North American telcos (Canadian and U.S.) historically have faced more-stringent privacy rules and limitations on data mining than have applied to app providers such as Google, Facebook and other online app providers.
So it perhaps comes as no surprise that Bell Canada began asking its customers in December for permission to track everything they do with their home and mobile phones, internet, television, apps or any other services they get through Bell or its affiliates.
And that is one of the key issues for any telco that wants to mine its customer data for insights that can be used to build a targeted advertising business.
Key to the effort, apparently, is avoidance of divulging any personally-identifiable information. "Bell's marketing partners will not receive the personal information of program participants; we just deliver the offers relevant to the program participants on their behalf," Bell Canada says.
The big upside, some believe, is the ability to earn revenue by making targeted advertising available to the Bell Canada customer base, not just properties or content that Bell Canada might own.
Xandr and Verizon Verizon Media Group provide more evidence that at least some telcos believe they can leverage data to support advertising revenue streams. Just how successful they might eventually be is yet open to question.
In principle, mobile service providers and telcos have multiple data stores they could work with, provided they have customer permission to do so: video behavior, internet access behavior, mobile phone and perhaps fixed network calling behavior.
In the U.S. market, for example, it appears internet service providers can record and sell customer browsing history, data on which apps and services are used. How valuable that might be is among the questions one might ask, in the same way that one might question the value of call detail, in an era where most of the insight is related to internet content behavior.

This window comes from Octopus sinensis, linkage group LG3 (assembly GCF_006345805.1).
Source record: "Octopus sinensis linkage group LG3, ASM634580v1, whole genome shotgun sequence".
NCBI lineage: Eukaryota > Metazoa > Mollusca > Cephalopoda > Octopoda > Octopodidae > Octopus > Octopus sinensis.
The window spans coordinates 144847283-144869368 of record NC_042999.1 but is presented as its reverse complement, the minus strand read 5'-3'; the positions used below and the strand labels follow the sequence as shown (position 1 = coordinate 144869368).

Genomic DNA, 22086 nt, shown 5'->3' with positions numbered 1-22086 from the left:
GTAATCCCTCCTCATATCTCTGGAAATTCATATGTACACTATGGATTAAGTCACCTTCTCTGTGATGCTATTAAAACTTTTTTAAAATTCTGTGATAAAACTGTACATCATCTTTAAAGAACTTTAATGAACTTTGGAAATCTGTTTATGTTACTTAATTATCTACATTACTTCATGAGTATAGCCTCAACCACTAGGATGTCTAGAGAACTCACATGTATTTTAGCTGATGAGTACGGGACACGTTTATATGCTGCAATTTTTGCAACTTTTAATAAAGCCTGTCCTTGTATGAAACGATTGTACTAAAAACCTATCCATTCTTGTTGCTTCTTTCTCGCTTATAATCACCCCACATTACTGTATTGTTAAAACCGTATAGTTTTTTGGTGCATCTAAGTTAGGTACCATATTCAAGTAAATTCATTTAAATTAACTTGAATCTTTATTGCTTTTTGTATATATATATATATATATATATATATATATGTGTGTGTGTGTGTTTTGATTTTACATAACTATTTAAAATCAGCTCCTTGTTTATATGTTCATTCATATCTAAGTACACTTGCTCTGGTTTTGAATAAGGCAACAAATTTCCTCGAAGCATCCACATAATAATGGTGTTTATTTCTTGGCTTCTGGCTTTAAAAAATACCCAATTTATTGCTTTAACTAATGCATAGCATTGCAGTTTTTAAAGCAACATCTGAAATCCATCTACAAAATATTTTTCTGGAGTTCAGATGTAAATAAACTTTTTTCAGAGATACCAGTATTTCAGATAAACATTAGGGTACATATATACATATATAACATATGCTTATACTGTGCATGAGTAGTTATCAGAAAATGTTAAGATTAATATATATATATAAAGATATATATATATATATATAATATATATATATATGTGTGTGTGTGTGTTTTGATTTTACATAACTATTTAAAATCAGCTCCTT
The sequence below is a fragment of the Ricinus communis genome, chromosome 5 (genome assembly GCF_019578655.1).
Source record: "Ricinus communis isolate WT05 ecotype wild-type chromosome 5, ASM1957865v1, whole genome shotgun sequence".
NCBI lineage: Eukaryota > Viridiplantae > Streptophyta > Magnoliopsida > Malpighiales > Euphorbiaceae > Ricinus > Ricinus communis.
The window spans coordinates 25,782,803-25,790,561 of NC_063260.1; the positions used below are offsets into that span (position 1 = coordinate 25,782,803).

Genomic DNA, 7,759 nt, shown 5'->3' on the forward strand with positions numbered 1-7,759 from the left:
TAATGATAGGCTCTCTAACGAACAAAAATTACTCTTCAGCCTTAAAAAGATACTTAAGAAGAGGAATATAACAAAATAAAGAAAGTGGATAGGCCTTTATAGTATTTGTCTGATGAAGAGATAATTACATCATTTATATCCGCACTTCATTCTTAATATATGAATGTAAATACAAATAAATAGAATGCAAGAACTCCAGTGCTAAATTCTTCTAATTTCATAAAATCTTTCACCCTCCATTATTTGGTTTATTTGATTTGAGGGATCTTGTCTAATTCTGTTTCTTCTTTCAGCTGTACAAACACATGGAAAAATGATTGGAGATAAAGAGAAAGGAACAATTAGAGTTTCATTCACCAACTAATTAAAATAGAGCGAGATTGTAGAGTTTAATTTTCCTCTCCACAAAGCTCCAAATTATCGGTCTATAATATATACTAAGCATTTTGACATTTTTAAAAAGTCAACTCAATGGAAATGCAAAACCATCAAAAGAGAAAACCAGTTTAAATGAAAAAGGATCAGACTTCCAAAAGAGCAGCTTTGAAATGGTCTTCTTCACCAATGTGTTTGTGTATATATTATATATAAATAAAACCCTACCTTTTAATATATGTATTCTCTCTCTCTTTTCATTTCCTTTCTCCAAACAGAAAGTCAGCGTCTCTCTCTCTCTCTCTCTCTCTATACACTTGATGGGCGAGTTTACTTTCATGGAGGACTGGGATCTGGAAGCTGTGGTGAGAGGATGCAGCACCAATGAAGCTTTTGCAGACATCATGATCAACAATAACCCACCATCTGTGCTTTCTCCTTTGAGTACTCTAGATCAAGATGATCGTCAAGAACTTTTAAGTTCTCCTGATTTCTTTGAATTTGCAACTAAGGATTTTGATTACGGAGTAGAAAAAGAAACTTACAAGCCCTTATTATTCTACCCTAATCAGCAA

Telcos process and possess lots of data. But some might question how much data telcos actually can use to support advertising and marketing services, given privacy regulations and the sorts of user actions they can track.
There seems to be less doubt about ability to use some of that data to improve operations. AT&T has mined data for years to wring business value on the operations side of the business (network management, fraud detection, perhaps churn management, customer service). What seems less clear is whether there is significant revenue-affecting upside.
Obviously call detail records, mobile location and data related to customer use of internet access services is the potential mine for revenue-generating or revenue-impacting value.
The issue is how much granularity is available for the internet and app use parts of the data mine, compared to calling or text message behavior; how long such data can be retained and analysed; and how the insights can be applied to advertising or other revenue-generating activities.